AF: All of them. We haven't had an election administrator as the secretary of state since Secretary [Jim] Shumway back in the 1980s. They've all come out of the Legislature, and while legislators think they know stuff — and they do know stuff about policy at the high levels — they don't know anything about actual administration. Counties run our elections. The secretary of state is just a regulator. It's like asking someone who's never been involved in football to be the commissioner of the NFL.

When I came in, I went out and found a bunch of mid- to late-career professionals who'd been doing this for a long time to help me do what we needed to do to help the counties, because at the end of the day, they're where the rubber meets the road. They're the ones who have the direct connectivity to our voters. My office needed to be able to ask the right questions at the right time of year to be able to support them.

The folks that are out there in all of our counties that run elections needed someone in this office who understands their plight in managing the politics, the Legislature, the governor's office, and all this other stuff. They needed an advocate in the secretary's office. That's really what I brought to this office.

IO: What part of the election administration story in Arizona isn’t told enough or isn’t widely understood enough?

AF: All of the parts of election administration in Arizona need to be more widely understood. One of the things I think that's really critical is the checks and balances that we have. I think people misunderstand how you get onto the voter rolls, what sorts of things each of the individual county recorders do to verify that this is your address, to verify citizenship, to verify all the other things that we do here in Arizona. A lot of people make all these spurious allegations about things, and it's clear that they have no idea what's going on. There are so many checks and balances that the vast majority of folks don't understand. That, to me, is where we really need to inform folks. We can start working towards educating the public better because we want them to be confident that their systems work.

One of the best examples of this is voting machines. The only way to cast a ballot in Arizona is on paper. We don't have voting machines. We have ballot marking devices that produce a paper ballot that the voter can look at and verify and then submit for tabulation.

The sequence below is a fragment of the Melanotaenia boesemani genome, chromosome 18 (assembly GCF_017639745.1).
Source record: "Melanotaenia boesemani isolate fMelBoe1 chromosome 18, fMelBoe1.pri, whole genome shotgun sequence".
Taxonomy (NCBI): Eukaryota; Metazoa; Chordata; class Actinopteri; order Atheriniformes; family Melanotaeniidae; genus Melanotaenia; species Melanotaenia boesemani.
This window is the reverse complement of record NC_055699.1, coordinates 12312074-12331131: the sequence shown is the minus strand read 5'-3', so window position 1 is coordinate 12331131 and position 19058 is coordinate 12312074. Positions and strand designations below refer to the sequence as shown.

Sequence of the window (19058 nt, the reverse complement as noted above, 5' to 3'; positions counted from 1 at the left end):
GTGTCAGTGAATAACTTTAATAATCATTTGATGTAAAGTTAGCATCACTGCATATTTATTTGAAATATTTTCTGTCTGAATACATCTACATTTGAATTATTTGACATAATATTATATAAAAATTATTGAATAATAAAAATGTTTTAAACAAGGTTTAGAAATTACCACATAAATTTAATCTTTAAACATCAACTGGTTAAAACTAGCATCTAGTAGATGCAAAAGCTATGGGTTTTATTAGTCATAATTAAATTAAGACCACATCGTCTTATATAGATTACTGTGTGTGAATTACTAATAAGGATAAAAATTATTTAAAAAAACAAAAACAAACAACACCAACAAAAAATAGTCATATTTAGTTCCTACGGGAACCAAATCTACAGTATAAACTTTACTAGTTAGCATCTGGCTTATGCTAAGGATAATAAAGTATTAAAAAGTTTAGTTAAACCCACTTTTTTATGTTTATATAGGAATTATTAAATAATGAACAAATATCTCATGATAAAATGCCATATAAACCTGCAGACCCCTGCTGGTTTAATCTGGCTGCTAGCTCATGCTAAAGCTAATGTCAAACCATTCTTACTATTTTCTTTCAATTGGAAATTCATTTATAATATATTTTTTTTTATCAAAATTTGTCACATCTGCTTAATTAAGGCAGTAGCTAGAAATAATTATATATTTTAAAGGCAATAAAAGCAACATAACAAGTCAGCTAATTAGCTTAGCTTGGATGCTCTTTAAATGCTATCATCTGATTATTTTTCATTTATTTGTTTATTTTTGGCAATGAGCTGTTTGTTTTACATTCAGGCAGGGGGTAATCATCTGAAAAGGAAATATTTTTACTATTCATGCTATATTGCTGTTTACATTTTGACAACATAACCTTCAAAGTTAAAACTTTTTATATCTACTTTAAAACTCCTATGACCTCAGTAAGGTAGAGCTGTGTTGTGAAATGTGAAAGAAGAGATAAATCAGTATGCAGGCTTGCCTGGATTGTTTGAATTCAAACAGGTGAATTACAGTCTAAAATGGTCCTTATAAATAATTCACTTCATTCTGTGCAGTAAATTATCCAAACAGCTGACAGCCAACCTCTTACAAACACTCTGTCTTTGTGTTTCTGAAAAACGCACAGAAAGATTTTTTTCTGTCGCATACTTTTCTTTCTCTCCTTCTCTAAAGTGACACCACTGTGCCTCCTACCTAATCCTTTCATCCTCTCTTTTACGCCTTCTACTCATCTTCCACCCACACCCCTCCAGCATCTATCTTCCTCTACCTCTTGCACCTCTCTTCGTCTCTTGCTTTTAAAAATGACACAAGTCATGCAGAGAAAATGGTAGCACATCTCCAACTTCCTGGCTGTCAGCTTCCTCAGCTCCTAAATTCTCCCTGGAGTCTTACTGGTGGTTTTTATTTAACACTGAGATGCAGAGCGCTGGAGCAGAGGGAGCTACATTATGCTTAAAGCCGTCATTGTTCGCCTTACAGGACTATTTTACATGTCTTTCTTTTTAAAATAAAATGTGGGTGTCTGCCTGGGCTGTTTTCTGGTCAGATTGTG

IO: Arizona statute requires localities to livestream video feeds of ballots in tabulation rooms at counting centers. Why do you think this type of transparency measure is helpful?

AF: All of our transparency measures are aimed towards making sure that folks have access and they feel like they're closer to the process. At some point in the not too distant past, you'd turn in your ballot, you'd walk away, the results would come out, and that was that. Winners win. Losers try harder next time. And that was it.

We've moved into a different phase now. There were multiple parts of our systems here in Arizona that were under 24/7 cameras before the 2020 election. I think it was in 2018 that we made sure that the cameras that were already available in Maricopa County were on during the times that ballots were being handled. All the way through the 27 days of early voting, we had a constant live stream. I just wanted to open the doors because sunshine is the best disinfectant.

I continue to encourage elections officials to do tours at the ballot tabulation centers. Bring in not just community leaders, but random members. Bring in a congregation from some church. Bring in the Boy Scouts and the Girl Scouts. Bring in whoever and show them what's going on, because that word of mouth bleeds out into the rest of the community. Then suddenly, you're building trust based on just building goodwill. The country is learning slowly, but surely, about our systems, about how they work, about the people who run them, about how secure and accurate they really are. And that's a really good thing.

IO: Why is it important for election officials in one part of the country to defend the integrity of election processes in other parts of the country?

AF: One of the worst things that we can do as election administrators is say, “I don't know what they do over there, but we do this over here.” That implies that you don't know and don't care enough to learn. Election administrators across the country do a lot of the same things. We just do them in a little bit of a different way. For example, when we vet our voters before we put them on the voter rolls, not everybody uses ERIC [an interstate voter database], but everybody has some way of verifying that the folks on the voter rolls are supposed to be there. And there are audits that periodically happen to remove folks who have passed away or who have moved out of the jurisdiction, etc. We do it a little bit differently, and that's okay. Let's stop pretending like we don't know what's going on over there. Let's stop eroding trust.